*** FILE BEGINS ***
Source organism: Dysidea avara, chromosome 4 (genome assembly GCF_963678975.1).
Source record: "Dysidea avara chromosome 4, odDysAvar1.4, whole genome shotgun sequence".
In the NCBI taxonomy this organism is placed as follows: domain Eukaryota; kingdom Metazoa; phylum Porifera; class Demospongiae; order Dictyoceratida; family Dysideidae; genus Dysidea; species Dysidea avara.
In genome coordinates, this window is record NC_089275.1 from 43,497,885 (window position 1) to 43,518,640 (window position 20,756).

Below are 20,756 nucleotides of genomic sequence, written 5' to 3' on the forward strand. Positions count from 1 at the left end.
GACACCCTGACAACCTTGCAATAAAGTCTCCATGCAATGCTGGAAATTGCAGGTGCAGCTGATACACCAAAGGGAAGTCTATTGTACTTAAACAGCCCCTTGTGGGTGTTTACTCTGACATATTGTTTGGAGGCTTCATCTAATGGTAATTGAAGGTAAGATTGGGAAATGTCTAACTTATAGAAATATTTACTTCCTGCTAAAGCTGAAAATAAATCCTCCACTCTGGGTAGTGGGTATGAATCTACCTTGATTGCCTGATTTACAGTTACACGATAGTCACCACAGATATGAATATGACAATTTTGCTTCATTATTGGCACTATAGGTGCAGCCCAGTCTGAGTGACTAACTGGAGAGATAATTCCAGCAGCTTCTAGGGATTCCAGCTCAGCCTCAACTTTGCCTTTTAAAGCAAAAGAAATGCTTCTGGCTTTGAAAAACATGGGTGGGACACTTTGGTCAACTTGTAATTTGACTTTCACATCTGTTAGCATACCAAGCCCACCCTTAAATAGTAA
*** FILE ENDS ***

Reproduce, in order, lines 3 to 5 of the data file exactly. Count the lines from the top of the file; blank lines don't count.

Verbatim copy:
In the NCBI taxonomy this organism is placed as follows: domain Eukaryota; kingdom Metazoa; phylum Porifera; class Demospongiae; order Dictyoceratida; family Dysideidae; genus Dysidea; species Dysidea avara.
In genome coordinates, this window is record NC_089275.1 from 43,497,885 (window position 1) to 43,518,640 (window position 20,756).

Below are 20,756 nucleotides of genomic sequence, written 5' to 3' on the forward strand. Positions count from 1 at the left end.